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article imagePolitical scandal brews over 11 Frenchmen killed in Pakistan

By Michael Cosgrove     Jun 19, 2009 in Politics
A major political scandal is gaining momentum in France after revelations that 11 Frenchmen killed in a 2002 Karachi bus bombing were victims of a Pakistani plot to punish France for non-payment of commission on a deal involving the sale of submarines.
Not only is it a scandal here in France, but it may well turn into an international affair.
The Karachi bombing victims were all engineers employed by the DCN, the French company which holds a quasi-monopoly on the construction of French warships and submarines. The attack also killed three Pakistanis and injured many others.
They were in Pakistan to work on three Agosta 90 B submarines which were sold to the Pakistan military in a deal signed in 1994. Payment was to be spread over ten years and, as is usual in business deals involving military hardware, commission was promised to the middlemen involved. These middlemen included Pakistani and Saudi Arabian nationals. Saudi Arabia has traditionally been a source of cash funding for Pakistan, and its role in the deal was that it paid up front for the submarines.
The attack shocked the French, who immediately sent investigators to Karachi. They almost instantly claimed that Al Qaida, which was very active at that time, was behind the bombing. The affair slowly drifted out of public view in the months that followed.
It has resurfaced with a bang with revelations that the attack was indeed carried out by Islamic militants, but with the help of the Pakistani military and secret services.
The claims have been made by family members of those killed, lawyers representing them, and even judges, in the context of the official enquiry into the bombing, which is still ongoing.
At the time the deal was signed, French politicians, notably Edouard Balladur and Jacques Chirac, were trying to outdo each other in their search for campaign funds for the upcoming Presidential elections in 1995. Balladur was the French Prime Minister at that time, and as such he was an essential player in any international arms deal.
Balladur's Budget Minister at the time was current French President Nicolas Sarkozy. Sarkozy supported Balladur's candidature for the Presidency, a gesture for which Chirac would never forgive him.
The deal represented a lot of money and a source of campaign funding too.
Balladur was beaten in the election however and Chirac became President. Soon afterward, he ordered the cancellation of the progressive commission payments being made to senior Pakistani military personnel and others.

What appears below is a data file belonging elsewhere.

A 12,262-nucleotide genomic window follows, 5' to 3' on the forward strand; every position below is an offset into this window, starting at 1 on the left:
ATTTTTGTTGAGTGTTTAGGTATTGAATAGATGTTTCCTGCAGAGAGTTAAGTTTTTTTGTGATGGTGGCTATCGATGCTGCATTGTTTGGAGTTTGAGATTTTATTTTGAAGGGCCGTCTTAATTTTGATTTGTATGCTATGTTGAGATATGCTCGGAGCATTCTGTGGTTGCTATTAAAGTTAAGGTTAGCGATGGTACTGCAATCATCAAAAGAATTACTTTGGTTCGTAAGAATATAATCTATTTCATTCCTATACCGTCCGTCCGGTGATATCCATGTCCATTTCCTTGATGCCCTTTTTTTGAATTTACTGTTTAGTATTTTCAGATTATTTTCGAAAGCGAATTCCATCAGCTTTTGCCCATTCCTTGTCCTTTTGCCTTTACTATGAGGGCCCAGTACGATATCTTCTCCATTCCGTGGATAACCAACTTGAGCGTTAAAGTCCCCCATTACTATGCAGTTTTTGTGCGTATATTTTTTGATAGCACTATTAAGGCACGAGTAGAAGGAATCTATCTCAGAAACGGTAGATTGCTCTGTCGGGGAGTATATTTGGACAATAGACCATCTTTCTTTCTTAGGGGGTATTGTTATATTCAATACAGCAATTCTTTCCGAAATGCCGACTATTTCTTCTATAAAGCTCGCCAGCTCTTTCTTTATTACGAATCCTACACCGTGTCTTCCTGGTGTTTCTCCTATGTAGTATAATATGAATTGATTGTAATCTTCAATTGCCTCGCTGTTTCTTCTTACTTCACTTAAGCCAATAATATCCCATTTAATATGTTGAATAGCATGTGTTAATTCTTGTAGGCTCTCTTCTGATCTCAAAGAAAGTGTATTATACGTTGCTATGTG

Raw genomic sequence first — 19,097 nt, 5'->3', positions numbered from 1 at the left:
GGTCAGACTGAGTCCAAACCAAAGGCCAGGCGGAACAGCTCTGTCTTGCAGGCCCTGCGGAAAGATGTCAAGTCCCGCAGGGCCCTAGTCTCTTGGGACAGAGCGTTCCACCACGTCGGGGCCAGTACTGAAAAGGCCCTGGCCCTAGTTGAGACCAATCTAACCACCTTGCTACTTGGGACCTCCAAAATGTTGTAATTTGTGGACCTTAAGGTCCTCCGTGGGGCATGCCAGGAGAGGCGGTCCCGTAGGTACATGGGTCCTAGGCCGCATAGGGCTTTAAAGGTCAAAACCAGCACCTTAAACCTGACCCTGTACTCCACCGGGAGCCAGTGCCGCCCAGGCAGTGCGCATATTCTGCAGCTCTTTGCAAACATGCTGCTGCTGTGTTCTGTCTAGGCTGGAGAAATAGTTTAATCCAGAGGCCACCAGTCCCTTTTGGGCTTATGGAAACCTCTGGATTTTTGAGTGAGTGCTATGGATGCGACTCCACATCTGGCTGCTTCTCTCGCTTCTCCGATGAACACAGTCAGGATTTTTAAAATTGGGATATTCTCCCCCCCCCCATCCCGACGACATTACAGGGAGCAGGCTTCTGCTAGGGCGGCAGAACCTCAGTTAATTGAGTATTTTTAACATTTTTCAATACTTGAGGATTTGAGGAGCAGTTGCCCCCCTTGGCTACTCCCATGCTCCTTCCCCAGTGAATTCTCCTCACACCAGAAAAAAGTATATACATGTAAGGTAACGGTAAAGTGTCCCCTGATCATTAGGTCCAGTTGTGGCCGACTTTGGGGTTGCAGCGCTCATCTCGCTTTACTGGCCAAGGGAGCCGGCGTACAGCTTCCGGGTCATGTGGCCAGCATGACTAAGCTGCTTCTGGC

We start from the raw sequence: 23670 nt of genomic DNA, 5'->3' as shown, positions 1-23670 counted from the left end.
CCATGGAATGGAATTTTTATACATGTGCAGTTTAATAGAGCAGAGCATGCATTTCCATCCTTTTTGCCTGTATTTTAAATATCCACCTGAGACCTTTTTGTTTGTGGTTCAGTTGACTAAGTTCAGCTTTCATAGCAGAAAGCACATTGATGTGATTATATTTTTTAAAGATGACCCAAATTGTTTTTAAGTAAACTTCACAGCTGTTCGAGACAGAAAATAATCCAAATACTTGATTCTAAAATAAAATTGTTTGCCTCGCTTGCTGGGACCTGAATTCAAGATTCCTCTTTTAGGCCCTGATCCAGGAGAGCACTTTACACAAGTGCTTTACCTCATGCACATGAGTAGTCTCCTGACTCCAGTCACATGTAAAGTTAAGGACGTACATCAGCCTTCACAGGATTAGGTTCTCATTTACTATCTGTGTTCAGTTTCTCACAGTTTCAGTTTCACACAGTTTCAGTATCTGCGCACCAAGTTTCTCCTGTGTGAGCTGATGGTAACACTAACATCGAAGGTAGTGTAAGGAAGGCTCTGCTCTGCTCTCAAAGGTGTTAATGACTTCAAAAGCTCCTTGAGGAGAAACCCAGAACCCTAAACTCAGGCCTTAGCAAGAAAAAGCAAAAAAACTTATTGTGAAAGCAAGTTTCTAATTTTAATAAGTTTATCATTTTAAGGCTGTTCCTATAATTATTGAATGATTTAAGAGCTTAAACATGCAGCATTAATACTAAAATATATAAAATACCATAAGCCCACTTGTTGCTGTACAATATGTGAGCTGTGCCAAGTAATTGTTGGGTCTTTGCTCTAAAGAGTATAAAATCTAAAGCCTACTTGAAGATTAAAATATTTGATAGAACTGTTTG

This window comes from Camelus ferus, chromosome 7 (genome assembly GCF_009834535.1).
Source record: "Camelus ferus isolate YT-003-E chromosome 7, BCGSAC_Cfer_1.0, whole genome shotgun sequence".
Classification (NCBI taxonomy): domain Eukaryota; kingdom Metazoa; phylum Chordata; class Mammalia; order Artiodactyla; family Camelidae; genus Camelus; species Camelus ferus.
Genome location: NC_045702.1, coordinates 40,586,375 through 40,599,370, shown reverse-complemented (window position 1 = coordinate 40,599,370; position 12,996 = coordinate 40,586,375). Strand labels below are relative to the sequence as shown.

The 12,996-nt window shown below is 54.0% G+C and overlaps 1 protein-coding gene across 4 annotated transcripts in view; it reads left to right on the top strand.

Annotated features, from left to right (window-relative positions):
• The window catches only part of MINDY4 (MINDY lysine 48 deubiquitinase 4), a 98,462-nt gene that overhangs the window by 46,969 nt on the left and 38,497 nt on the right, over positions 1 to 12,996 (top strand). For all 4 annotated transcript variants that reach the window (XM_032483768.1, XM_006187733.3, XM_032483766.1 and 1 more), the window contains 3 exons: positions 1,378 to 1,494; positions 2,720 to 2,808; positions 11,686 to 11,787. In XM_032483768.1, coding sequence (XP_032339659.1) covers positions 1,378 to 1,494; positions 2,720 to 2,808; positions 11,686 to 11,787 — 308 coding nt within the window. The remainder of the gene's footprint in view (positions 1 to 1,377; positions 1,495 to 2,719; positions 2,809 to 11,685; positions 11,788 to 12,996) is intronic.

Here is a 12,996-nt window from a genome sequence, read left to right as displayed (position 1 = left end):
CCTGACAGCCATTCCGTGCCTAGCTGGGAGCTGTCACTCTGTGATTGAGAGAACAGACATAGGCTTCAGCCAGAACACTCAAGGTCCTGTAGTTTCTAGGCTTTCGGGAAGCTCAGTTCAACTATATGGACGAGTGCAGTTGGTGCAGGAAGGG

“The Al Qaida track has been totally abandoned. The mobile for the attack now appears to be linked to the stopping of commission payments. This is turning into a state affair” said Olivier Morice, lawyer for seven of the bereaved families, after a recent meeting with anti-terrorist judges Marc Trévidic and Yves Jannier.
“The commission payments (to Pakistan) were stopped when Jaques Chirac became President in 1995 in order that retro-commissions (..destined for the financing of Balladur’s campaign..) were not paid” he continued.
One of the anti-terrorist judges “said that this scenario had a cruel logic to it” said Magali Drouet, the daughter of one of the victims.
In this scenario, the attack was carried out in reprisals for the non-payment of commission. The current Pakistani President, Asif Ali Zardari, was the Investment Minister at the time in his wife Benazir Bhutto’s government. Zardari has been accused of corruption and money laundering many times.
Drouet went on to say that “this is a state-level affair which implicates France, Pakistan and Saudi Arabia, a source of funding for Pakistan.”
This new track was uncovered last year by police but has only just been revealed. The police, acting under orders from judges, were investigating affairs of corruption and arms deals. They found documents on the premises of the DCN (now called DCNS) which revealed the names of companies who transited arms sales commissions.
One of the documents mentions the “instrumentalisation” of Islamic militants by Pakistani Secret Service and Army personnel. It says that “the Karachi attack was carried out thanks to connivance from within the Army and from elements of support for Islamic guerrillas” within the Pakistani Secret Services. It goes on to mention that the bombing was carried out “for financial reasons....designed to obtain the payment of unpaid commission.”
In another strange development, investigators are also looking into the judicial aspects of the bombing enquiry carried out at the time by French police in Pakistan. The judicial enquiry was suddenly halted in 2003.
Initially included in the evidence was a collection of photographs taken by Randall Bennett, the head of the American diplomatic security service in Pakistan at that time. Bennett also ran the investigation into the kidnapping of Daniel Pearl, the American journalist later executed by Al Qaida.
The photographs in question were those that Bennett took at the scene of the bombing. They were later destroyed under a French court order.
More about Karachi bombing, Submarines, France, Pakistan, Saudi arabia
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